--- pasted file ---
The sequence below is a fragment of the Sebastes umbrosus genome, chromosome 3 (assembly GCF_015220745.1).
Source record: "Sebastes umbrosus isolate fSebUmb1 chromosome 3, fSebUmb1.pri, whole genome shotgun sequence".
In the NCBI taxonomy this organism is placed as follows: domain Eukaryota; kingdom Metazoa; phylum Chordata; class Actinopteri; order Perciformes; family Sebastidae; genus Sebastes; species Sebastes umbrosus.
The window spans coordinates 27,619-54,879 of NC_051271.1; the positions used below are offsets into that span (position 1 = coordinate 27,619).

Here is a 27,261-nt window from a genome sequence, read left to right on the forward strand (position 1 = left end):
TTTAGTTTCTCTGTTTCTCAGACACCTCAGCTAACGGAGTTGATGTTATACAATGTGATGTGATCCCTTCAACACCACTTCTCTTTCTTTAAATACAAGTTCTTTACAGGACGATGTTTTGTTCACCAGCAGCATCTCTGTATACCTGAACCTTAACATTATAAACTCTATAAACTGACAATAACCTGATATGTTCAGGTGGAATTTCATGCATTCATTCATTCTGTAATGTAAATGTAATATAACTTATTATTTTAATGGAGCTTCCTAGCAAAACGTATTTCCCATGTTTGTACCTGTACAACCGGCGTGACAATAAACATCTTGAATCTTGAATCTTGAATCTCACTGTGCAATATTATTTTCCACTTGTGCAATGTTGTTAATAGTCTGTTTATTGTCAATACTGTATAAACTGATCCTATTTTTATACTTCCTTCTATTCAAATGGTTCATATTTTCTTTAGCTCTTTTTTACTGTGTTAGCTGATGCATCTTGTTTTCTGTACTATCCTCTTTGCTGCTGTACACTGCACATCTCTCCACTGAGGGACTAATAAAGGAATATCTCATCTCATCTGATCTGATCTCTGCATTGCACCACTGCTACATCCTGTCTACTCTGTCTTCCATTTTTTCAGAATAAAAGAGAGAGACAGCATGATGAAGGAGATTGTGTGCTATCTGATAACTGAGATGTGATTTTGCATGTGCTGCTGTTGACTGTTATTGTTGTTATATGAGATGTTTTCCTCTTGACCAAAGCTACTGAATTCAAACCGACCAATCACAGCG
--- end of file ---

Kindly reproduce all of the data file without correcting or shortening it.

The sequence below is a fragment of the Sebastes umbrosus genome, chromosome 3 (assembly GCF_015220745.1).
Source record: "Sebastes umbrosus isolate fSebUmb1 chromosome 3, fSebUmb1.pri, whole genome shotgun sequence".
In the NCBI taxonomy this organism is placed as follows: domain Eukaryota; kingdom Metazoa; phylum Chordata; class Actinopteri; order Perciformes; family Sebastidae; genus Sebastes; species Sebastes umbrosus.
The window spans coordinates 27,619-54,879 of NC_051271.1; the positions used below are offsets into that span (position 1 = coordinate 27,619).

Here is a 27,261-nt window from a genome sequence, read left to right on the forward strand (position 1 = left end):
TTTAGTTTCTCTGTTTCTCAGACACCTCAGCTAACGGAGTTGATGTTATACAATGTGATGTGATCCCTTCAACACCACTTCTCTTTCTTTAAATACAAGTTCTTTACAGGACGATGTTTTGTTCACCAGCAGCATCTCTGTATACCTGAACCTTAACATTATAAACTCTATAAACTGACAATAACCTGATATGTTCAGGTGGAATTTCATGCATTCATTCATTCTGTAATGTAAATGTAATATAACTTATTATTTTAATGGAGCTTCCTAGCAAAACGTATTTCCCATGTTTGTACCTGTACAACCGGCGTGACAATAAACATCTTGAATCTTGAATCTTGAATCTCACTGTGCAATATTATTTTCCACTTGTGCAATGTTGTTAATAGTCTGTTTATTGTCAATACTGTATAAACTGATCCTATTTTTATACTTCCTTCTATTCAAATGGTTCATATTTTCTTTAGCTCTTTTTTACTGTGTTAGCTGATGCATCTTGTTTTCTGTACTATCCTCTTTGCTGCTGTACACTGCACATCTCTCCACTGAGGGACTAATAAAGGAATATCTCATCTCATCTGATCTGATCTCTGCATTGCACCACTGCTACATCCTGTCTACTCTGTCTTCCATTTTTTCAGAATAAAAGAGAGAGACAGCATGATGAAGGAGATTGTGTGCTATCTGATAACTGAGATGTGATTTTGCATGTGCTGCTGTTGACTGTTATTGTTGTTATATGAGATGTTTTCCTCTTGACCAAAGCTACTGAATTCAAACCGACCAATCACAGCG